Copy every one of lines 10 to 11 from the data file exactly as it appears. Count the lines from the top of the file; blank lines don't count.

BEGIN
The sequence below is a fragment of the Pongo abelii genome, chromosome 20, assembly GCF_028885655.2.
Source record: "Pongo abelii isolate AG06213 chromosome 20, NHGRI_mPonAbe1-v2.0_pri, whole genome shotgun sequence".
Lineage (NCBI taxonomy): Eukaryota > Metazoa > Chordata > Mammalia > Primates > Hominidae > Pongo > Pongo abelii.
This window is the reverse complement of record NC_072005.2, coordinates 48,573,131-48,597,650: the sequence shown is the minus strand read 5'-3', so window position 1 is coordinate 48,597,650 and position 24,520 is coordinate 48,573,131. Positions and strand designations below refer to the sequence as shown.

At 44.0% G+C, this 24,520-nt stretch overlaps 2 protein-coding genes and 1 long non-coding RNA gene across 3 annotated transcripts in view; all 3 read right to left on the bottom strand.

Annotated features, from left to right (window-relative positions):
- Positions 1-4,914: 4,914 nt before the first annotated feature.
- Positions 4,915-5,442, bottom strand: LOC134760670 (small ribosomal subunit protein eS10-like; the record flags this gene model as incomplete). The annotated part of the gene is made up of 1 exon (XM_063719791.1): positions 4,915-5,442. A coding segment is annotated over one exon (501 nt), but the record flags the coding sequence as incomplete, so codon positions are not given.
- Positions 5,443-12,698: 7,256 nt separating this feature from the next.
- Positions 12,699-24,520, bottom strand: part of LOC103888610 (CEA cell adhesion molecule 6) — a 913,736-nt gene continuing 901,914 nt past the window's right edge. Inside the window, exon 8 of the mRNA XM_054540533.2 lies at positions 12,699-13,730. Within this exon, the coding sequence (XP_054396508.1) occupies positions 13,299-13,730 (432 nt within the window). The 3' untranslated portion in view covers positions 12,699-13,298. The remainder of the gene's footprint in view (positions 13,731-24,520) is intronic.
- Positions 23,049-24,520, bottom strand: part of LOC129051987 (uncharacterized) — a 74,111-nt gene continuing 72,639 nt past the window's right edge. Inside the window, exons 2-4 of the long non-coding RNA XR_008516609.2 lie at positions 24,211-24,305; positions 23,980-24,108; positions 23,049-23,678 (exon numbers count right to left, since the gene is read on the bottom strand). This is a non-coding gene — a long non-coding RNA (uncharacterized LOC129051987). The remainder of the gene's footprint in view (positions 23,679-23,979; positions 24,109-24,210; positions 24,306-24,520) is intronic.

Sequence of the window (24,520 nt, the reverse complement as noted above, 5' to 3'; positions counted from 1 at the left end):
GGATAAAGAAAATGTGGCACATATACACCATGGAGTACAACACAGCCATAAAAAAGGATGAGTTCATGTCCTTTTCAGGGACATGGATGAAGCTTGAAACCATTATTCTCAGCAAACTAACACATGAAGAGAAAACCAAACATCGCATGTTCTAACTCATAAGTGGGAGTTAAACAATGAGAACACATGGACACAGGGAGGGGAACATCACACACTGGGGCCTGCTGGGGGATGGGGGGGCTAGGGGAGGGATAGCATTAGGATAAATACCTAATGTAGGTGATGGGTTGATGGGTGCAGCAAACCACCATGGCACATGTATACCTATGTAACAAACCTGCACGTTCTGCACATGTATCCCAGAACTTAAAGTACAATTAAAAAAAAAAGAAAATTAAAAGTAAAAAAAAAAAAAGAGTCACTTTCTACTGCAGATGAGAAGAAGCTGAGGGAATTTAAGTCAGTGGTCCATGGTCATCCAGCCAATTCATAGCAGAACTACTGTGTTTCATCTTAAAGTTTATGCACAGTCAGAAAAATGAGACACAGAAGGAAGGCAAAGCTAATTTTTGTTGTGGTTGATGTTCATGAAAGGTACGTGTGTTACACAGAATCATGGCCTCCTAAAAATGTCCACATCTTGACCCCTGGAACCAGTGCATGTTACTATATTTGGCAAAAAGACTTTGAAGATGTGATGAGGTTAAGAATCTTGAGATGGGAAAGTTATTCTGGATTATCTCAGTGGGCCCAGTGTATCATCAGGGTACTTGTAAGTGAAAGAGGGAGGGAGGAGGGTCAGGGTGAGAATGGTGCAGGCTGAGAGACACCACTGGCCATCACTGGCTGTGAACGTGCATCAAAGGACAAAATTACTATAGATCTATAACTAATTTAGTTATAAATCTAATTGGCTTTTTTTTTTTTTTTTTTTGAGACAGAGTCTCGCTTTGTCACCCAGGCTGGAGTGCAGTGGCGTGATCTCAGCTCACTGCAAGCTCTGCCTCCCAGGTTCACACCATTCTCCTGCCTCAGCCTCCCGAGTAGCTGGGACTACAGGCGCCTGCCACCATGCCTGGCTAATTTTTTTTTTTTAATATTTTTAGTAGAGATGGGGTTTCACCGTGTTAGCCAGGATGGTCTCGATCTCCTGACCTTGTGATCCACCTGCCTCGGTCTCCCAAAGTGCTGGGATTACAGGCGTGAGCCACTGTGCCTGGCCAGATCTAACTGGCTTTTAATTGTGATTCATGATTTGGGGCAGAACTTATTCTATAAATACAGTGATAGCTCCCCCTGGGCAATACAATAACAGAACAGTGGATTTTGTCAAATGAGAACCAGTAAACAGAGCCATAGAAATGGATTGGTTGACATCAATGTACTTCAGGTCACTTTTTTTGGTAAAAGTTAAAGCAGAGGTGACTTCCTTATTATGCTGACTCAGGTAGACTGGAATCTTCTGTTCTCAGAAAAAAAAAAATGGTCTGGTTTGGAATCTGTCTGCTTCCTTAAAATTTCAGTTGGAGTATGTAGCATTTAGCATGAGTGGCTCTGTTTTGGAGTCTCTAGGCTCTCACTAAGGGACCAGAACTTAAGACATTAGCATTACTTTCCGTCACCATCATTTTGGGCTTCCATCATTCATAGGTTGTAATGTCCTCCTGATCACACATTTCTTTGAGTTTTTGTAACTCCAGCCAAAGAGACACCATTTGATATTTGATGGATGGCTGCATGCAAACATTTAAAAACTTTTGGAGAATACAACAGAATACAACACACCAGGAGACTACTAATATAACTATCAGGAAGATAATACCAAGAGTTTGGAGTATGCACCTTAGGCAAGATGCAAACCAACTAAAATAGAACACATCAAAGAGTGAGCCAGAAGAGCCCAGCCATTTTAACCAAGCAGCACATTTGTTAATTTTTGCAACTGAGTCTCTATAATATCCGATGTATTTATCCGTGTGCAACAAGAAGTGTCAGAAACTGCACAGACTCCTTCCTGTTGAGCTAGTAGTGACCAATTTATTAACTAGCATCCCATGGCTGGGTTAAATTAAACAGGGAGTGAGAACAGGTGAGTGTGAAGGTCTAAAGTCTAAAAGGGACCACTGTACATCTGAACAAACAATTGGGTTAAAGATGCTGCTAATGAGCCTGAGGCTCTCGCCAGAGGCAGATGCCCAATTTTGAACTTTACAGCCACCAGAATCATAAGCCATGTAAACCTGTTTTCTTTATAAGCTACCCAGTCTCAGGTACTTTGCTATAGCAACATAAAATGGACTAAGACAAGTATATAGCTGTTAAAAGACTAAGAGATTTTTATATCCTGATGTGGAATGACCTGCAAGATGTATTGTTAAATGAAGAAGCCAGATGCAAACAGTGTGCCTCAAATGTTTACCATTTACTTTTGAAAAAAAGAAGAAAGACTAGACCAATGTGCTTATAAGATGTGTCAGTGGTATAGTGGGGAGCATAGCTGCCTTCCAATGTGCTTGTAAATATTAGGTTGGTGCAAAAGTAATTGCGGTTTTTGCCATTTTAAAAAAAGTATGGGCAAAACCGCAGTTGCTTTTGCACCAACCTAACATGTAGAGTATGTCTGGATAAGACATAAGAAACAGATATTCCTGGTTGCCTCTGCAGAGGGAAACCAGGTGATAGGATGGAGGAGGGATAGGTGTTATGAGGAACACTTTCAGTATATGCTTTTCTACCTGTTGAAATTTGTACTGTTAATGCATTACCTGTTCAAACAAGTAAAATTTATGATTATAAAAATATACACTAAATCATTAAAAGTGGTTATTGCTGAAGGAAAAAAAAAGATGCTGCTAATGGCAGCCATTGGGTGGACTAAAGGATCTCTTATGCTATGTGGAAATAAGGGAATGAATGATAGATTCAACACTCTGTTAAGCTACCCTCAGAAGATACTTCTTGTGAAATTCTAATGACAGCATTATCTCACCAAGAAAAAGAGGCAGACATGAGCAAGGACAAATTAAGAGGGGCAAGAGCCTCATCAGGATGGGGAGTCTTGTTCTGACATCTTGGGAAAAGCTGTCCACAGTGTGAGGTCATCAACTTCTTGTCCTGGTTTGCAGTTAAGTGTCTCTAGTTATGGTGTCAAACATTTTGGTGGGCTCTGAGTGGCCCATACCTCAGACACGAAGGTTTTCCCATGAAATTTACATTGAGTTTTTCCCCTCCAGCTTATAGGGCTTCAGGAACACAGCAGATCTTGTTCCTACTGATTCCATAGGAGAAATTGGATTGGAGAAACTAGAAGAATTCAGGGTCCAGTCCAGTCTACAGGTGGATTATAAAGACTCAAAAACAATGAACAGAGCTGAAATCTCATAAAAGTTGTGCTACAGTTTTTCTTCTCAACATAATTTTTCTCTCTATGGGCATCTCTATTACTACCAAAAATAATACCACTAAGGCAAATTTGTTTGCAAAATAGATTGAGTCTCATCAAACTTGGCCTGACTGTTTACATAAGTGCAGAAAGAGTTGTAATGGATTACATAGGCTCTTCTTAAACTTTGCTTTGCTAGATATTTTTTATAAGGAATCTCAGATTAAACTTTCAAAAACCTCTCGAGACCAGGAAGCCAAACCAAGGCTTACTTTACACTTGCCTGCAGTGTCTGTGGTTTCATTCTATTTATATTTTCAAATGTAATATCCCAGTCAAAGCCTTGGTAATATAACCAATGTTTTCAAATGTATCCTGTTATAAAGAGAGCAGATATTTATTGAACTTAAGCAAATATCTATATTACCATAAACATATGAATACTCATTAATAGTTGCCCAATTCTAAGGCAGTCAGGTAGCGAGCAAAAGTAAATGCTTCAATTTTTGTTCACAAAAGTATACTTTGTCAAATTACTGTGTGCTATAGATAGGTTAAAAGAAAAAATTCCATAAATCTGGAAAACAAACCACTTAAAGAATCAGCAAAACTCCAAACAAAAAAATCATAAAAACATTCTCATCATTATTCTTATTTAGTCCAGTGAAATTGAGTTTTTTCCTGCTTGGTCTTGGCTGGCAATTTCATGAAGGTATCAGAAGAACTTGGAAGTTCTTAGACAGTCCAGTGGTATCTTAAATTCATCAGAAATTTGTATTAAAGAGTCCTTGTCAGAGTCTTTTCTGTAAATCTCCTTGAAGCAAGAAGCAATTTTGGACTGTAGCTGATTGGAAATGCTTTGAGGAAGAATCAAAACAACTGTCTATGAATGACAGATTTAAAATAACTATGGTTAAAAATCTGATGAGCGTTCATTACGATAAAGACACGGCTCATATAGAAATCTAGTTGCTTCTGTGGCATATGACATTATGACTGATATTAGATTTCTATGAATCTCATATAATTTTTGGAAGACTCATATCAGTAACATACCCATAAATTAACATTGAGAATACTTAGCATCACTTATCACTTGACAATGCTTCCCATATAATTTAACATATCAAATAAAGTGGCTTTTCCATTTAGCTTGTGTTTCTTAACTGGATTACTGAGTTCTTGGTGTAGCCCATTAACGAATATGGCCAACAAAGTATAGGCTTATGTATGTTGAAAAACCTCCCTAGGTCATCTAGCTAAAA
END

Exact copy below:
- Positions 12,699-24,520, bottom strand: part of LOC103888610 (CEA cell adhesion molecule 6) — a 913,736-nt gene continuing 901,914 nt past the window's right edge. Inside the window, exon 8 of the mRNA XM_054540533.2 lies at positions 12,699-13,730. Within this exon, the coding sequence (XP_054396508.1) occupies positions 13,299-13,730 (432 nt within the window). The 3' untranslated portion in view covers positions 12,699-13,298. The remainder of the gene's footprint in view (positions 13,731-24,520) is intronic.
- Positions 23,049-24,520, bottom strand: part of LOC129051987 (uncharacterized) — a 74,111-nt gene continuing 72,639 nt past the window's right edge. Inside the window, exons 2-4 of the long non-coding RNA XR_008516609.2 lie at positions 24,211-24,305; positions 23,980-24,108; positions 23,049-23,678 (exon numbers count right to left, since the gene is read on the bottom strand). This is a non-coding gene — a long non-coding RNA (uncharacterized LOC129051987). The remainder of the gene's footprint in view (positions 23,679-23,979; positions 24,109-24,210; positions 24,306-24,520) is intronic.